Take 1/2 cup of walnut meal, 1/2 cup of grated zwieback, salt to taste, 1/2 cup of flour, and 1/4 cup of cold water. Mix well; form into dumplings as large as a marble. Cook in the soup and serve with it.
Put 1 quart of nut milk into a kettle; when boiling, add 1/4 teaspoonful of salt, and stir in enough flour to make it quite stiff, like hasty pudding. It is nice to whip it in with a batter whip. Remove from the stove to let cool. While it is cooling, separate the whites from the yolks of 3 eggs and beat each separately, and then add the beaten yolk to the pudding, and lastly fold in lightly the well-beaten whites. Dip up a spoonful and drop it in a saucer of flour, rolling it over to get it all covered, and then drop it in the soup, which should be in the inner cup of a double boiler. Continue this until all the dumplings are in; then cover, and cook twenty minutes. The reason for cooking them in a double boiler is to keep them at the same temperature of heat and not boil. They can be cooked in an ordinary kettle, but the kettle must be set on the back part of the stove, where it will keep just below the boiling-point. Serve at once. Dumplings are spoiled if they have to stand.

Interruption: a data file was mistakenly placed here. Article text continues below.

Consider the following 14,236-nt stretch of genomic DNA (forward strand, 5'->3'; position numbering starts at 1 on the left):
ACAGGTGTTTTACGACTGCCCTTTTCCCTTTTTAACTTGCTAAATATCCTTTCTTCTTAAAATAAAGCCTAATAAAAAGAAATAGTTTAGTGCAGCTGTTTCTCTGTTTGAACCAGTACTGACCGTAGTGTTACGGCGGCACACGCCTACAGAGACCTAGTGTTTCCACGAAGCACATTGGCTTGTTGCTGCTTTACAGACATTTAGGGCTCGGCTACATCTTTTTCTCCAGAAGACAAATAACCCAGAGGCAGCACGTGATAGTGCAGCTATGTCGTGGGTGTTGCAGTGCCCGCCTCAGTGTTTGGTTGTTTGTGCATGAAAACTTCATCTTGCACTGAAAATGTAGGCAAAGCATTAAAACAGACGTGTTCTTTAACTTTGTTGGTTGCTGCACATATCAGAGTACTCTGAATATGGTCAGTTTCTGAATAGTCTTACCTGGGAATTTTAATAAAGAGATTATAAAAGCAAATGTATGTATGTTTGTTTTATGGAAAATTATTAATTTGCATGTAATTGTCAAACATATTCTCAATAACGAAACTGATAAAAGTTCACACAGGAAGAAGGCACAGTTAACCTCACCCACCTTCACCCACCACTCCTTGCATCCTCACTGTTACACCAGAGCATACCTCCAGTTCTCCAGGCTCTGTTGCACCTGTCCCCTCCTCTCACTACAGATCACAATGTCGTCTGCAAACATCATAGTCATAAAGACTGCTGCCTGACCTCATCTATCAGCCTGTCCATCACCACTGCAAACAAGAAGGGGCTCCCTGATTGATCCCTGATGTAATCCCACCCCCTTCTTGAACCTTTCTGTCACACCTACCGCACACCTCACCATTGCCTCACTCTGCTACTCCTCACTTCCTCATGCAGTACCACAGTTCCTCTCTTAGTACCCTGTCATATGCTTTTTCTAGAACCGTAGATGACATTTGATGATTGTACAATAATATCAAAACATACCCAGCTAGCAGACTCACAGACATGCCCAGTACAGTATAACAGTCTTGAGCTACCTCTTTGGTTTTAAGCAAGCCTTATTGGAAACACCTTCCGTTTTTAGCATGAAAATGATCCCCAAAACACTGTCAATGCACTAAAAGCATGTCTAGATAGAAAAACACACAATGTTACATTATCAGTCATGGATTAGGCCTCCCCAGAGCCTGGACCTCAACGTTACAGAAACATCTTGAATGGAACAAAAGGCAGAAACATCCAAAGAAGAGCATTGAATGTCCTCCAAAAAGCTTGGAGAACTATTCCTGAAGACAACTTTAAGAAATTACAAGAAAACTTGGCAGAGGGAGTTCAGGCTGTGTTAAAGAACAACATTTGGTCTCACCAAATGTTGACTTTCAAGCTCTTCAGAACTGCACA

Take 2 cups of nut milk and heat it to boiling, add 1/4 tea-spoonful of salt, and then stir in 1 cup of zwieola and I cup of white flour, adding the zwieola first and then the white flour. Remove from the stove, and when cool, fold in the yolks of 2 eggs beaten to a thick cream, and lastly fold in the stiffly beaten whites, drop in tablespoonfuls into boiling hot soup, and cook in a double boiler for half an hour. They can be cooked in an ordinary kettle, but it must be set on the top of the stove in a place where it will not boil after the dumplings have been added, or they will boil to pieces. They may be cooked in any soup, but a nut-broth soup or a raw peanut milk soup is especially nice for dumplings.